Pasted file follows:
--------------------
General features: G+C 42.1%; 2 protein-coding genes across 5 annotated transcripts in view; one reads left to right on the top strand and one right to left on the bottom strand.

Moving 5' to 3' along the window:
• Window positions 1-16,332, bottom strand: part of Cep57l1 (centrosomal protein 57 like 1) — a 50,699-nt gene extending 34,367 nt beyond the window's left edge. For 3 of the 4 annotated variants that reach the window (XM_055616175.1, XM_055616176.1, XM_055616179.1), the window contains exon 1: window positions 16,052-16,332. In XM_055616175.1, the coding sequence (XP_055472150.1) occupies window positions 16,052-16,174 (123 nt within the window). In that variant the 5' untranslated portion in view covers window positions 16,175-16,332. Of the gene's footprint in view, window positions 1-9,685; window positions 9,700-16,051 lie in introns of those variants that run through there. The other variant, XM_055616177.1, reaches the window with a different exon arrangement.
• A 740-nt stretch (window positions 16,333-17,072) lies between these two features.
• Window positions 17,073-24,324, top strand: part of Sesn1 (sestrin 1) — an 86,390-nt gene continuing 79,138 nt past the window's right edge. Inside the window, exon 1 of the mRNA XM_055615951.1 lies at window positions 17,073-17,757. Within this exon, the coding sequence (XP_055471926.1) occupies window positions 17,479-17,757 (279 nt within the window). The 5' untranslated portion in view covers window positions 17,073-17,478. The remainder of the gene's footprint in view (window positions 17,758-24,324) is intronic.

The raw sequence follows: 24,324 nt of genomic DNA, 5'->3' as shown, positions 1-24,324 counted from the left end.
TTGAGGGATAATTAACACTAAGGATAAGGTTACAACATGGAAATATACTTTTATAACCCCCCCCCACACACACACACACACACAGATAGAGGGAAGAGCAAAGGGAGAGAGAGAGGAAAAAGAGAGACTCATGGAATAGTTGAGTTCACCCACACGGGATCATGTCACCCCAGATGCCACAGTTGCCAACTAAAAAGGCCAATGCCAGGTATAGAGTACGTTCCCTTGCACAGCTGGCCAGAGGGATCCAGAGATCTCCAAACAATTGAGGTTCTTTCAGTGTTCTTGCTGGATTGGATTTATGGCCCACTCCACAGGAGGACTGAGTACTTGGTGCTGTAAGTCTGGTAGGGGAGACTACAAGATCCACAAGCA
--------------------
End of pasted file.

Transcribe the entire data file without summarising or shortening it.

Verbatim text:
General features: G+C 42.1%; 2 protein-coding genes across 5 annotated transcripts in view; one reads left to right on the top strand and one right to left on the bottom strand.

Moving 5' to 3' along the window:
• Window positions 1-16,332, bottom strand: part of Cep57l1 (centrosomal protein 57 like 1) — a 50,699-nt gene extending 34,367 nt beyond the window's left edge. For 3 of the 4 annotated variants that reach the window (XM_055616175.1, XM_055616176.1, XM_055616179.1), the window contains exon 1: window positions 16,052-16,332. In XM_055616175.1, the coding sequence (XP_055472150.1) occupies window positions 16,052-16,174 (123 nt within the window). In that variant the 5' untranslated portion in view covers window positions 16,175-16,332. Of the gene's footprint in view, window positions 1-9,685; window positions 9,700-16,051 lie in introns of those variants that run through there. The other variant, XM_055616177.1, reaches the window with a different exon arrangement.
• A 740-nt stretch (window positions 16,333-17,072) lies between these two features.
• Window positions 17,073-24,324, top strand: part of Sesn1 (sestrin 1) — an 86,390-nt gene continuing 79,138 nt past the window's right edge. Inside the window, exon 1 of the mRNA XM_055615951.1 lies at window positions 17,073-17,757. Within this exon, the coding sequence (XP_055471926.1) occupies window positions 17,479-17,757 (279 nt within the window). The 5' untranslated portion in view covers window positions 17,073-17,478. The remainder of the gene's footprint in view (window positions 17,758-24,324) is intronic.

The raw sequence follows: 24,324 nt of genomic DNA, 5'->3' as shown, positions 1-24,324 counted from the left end.
TTGAGGGATAATTAACACTAAGGATAAGGTTACAACATGGAAATATACTTTTATAACCCCCCCCCACACACACACACACACACAGATAGAGGGAAGAGCAAAGGGAGAGAGAGAGGAAAAAGAGAGACTCATGGAATAGTTGAGTTCACCCACACGGGATCATGTCACCCCAGATGCCACAGTTGCCAACTAAAAAGGCCAATGCCAGGTATAGAGTACGTTCCCTTGCACAGCTGGCCAGAGGGATCCAGAGATCTCCAAACAATTGAGGTTCTTTCAGTGTTCTTGCTGGATTGGATTTATGGCCCACTCCACAGGAGGACTGAGTACTTGGTGCTGTAAGTCTGGTAGGGGAGACTACAAGATCCACAAGCA